Update News without a Website?

Discussion in 'iOS Programming' started by FubsyGamr, Dec 10, 2010.

  1. FubsyGamr macrumors regular

    Sep 20, 2010
    Hey guys!

    I am currently in the process of learning and creating my own app, and it is based off of Starcraft 2. Everything is going pretty well so far, except for the continuous updating part of the app. I would like to be able to update the 'News' tab every day, and the 'Build Order' tab about once a week. I am wondering: is there a way for me to update the app constantly with news items, build orders, announcements, etc, if I don't have my own website up for the app to pull from, online? Can I just update it somehow from my own Mac? Or is that a requirement, that there be a website 'behind' the updating feature??

    I tried google-searching this, as wel as looking in the book that I am using, but I was unable to find a response. Thanks for any/all help!
  2. ulbador macrumors 68000


    Feb 11, 2010
    Ultimately something like this will be based on some sort of web based updating, whether it is XML or otherwise. There pretty much is no simpler way to disseminate updates without writing some sort of daemon, which is going to be largely out of the question for most people. You could do your updates based on Twitter feeds or something like that, but even that is a web based update at the core. The easiest thing to do is just to turn on "Web Sharing" on your Mac and dump a few XML or HTML files in the document root and learn how to issues your updates that way. That way, once you know it works, you can find web hosting somewhere for pay or for free.

    I guess the question is, how do you see yourself updating the data for this app?
  3. FubsyGamr thread starter macrumors regular

    Sep 20, 2010
    Thanks for the great answer, and I will research all of those suggestions.

    As to your question, I don't have an exact plan for *how* I see myself updating the app, I'd just like to do it in the fastest way possible. For example, if there is a big tournament, I'd like to be able to throw up there "Fubsy wins the big Texas tournament, click here for details" sort of a thing.

    For the build orders themselves, they are more complicated text files, so I would like to be able to update the app about once a week, adding more selections to a list of build orders. I'm not sure if that makes any sense, but I appreciate your help.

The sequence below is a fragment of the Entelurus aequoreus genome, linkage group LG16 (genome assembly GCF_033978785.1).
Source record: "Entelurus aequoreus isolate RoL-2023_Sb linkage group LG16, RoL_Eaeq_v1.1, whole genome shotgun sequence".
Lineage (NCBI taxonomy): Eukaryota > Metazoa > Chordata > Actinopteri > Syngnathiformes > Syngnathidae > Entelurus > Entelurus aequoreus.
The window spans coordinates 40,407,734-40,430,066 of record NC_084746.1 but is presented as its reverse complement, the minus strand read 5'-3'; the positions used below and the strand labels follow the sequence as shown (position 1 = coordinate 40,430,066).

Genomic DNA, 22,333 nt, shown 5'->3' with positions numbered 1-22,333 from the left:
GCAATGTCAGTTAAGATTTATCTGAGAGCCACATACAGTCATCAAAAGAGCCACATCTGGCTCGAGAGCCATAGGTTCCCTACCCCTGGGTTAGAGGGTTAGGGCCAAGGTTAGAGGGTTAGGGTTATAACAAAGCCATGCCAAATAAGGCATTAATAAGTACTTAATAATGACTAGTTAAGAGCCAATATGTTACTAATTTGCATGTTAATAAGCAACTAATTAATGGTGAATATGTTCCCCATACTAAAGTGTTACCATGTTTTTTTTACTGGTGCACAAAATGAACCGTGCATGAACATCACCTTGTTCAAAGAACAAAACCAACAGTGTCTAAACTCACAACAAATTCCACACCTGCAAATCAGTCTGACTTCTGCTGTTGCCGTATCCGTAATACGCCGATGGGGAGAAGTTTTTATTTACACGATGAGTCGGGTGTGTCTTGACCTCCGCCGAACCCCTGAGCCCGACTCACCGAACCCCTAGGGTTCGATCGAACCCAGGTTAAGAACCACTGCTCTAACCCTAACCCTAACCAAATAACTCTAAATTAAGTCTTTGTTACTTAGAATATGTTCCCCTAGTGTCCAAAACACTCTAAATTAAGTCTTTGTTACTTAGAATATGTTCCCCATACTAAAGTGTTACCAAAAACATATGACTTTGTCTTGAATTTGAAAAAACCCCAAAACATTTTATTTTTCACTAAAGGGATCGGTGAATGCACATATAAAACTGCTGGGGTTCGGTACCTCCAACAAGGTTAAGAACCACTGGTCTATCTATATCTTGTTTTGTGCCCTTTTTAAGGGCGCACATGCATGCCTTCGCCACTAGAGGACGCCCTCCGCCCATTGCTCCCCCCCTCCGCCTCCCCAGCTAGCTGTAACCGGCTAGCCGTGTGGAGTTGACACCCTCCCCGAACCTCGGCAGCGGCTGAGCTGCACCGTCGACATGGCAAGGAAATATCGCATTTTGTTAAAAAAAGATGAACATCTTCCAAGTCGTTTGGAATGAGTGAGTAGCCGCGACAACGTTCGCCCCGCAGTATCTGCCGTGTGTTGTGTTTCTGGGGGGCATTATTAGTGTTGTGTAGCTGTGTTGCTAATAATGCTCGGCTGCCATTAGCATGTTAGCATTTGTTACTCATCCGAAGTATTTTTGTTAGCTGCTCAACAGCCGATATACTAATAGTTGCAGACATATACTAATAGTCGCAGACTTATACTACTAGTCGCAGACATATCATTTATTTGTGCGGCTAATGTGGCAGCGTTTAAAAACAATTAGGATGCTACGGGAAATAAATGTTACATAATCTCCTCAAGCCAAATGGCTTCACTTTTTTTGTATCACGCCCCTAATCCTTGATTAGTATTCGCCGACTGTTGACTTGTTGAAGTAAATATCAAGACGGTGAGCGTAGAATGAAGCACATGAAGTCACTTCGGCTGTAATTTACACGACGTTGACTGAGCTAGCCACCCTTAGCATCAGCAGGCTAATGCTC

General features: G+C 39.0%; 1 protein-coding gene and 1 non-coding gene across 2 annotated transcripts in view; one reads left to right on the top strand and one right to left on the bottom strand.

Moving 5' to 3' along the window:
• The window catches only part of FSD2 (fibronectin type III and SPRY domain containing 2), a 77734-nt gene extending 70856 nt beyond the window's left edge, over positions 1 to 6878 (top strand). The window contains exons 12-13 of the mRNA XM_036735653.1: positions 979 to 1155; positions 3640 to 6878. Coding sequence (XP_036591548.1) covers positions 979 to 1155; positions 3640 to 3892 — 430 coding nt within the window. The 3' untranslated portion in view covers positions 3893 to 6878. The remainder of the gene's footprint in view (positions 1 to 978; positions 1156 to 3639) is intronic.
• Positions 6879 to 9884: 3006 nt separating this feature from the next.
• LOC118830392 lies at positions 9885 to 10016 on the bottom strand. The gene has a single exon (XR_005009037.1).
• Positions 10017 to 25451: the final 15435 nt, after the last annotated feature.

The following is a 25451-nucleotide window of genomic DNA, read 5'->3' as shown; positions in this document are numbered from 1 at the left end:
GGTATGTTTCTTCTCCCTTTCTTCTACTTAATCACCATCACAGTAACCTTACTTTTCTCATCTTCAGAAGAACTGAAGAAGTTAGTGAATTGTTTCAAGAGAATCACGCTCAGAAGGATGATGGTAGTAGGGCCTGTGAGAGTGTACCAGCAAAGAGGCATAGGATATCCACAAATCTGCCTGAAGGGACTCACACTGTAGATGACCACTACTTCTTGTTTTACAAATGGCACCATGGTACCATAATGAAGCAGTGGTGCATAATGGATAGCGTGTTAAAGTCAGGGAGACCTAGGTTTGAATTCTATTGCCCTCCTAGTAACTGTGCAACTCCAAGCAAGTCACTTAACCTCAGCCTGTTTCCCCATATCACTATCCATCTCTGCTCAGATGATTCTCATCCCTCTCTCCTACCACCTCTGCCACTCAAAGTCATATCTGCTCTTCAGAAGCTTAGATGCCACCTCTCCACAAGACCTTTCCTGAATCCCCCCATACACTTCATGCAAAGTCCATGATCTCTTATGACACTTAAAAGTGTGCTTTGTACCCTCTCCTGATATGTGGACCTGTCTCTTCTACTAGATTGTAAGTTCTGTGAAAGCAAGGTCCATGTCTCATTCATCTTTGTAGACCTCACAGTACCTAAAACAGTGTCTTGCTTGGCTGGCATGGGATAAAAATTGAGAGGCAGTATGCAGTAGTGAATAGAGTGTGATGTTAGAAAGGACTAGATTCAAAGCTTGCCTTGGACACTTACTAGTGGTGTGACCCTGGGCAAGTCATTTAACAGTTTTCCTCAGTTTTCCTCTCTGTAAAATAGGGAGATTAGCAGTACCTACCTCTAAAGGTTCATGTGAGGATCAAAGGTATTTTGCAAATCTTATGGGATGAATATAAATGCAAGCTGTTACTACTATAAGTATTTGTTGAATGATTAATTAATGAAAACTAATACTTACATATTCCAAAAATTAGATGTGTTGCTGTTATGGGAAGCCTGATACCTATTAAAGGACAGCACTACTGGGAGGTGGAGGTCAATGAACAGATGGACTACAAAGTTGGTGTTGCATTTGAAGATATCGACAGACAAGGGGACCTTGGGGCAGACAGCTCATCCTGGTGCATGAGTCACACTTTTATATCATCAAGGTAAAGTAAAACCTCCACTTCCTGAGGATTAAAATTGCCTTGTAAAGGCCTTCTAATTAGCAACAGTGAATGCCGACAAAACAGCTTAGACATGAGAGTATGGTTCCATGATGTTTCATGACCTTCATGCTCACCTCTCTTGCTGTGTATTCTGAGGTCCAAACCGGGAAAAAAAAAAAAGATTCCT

EDIT: Just to add some clarification, my app has a similar look and feel to the landscape mode of the mail app, with a scrollable list on the left hand side. When an option is selected, e.g. "Huk's Build Order," the right screen populates with information. I would like to be able to update that list with more Build Orders as time goes on.

    The announcements would be updated in similar fashion, but be on the home page of the app itself. Sort of like a mix between an RSS feed and Twitter.

    If I have to register a website I will, but if there is a better/easier way to update, then I would prefer to do it that way, and not have to worry about the website (for now).
  4. chown33 macrumors 604

    Aug 9, 2009
    Sailing beyond the sunset
    You don't need to "register a website" in the conventional use of that term. What you need are stored resources that can be retrieved using website protocols, specifically HTTP and/or HTTPS.

    Any number of companies can provide such services. Amazon S3 is one example:

    If you have ever bought anything from Amazon, then you already have an Amazon account. You simply sign up for Amazon Web Services using your account (no charge for this), and sign up for the S3 service (no charge for this, either). You then use the issued S3 keys to "login" and upload content. By default, uploads are private (readable only by someone with your keys), but you can make it public-readable quite easily.

    Your Amazon account will need a stored credit card or other payment mechanism. Amazon bills at the end of each month. Fees vary based on amount of stored data and number of HTTP requests. My last few months have been under 10 cents per month. Obviously, your charges will depend on what you do. If you store nothing and transfer nothing, then your charges are zero for the month.

    There are any number of Mac programs that can connect to S3 and upload, download, delete, and manipulate content. I use CyberDuck. It's not hard to find others.

    So the basic process goes like this:
    1. You upload some stuff to S3.
    2. You make it public-readable (or tell the uploader app this before uploading).
    3. Everyone can now read what you uploaded, if they know the URL.
    4. Amazon charges your credit card at end of month.

    S3 has lots of options, such as logging accesses so you can see what is being retrieved, and different tiers of reliability. You can also view the current amount of your charges at any time.

    S3 is just one example of a web-based storage service. There are other providers, and other services, such as "compute engine" services like Google's App Engine or Amazon's EC2.
  5. FubsyGamr thread starter macrumors regular

    Sep 20, 2010
    Awesome!!! Thanks again for the help.

    So, the very last step would be to just point my app at the web-based storage service (in this case, S3), which will then draw the information from it and put it up on the app?

    Thanks again.
  6. chown33 macrumors 604

    Aug 9, 2009
    Sailing beyond the sunset
    That's one of the steps, but it's not the very last one. You'll have to do it when developing your game, so you know it can retrieve the resources from the real storage service URLs. That means you need to setup a storage service while the game is still in development. Not first thing, but some time in the middle to later stages.

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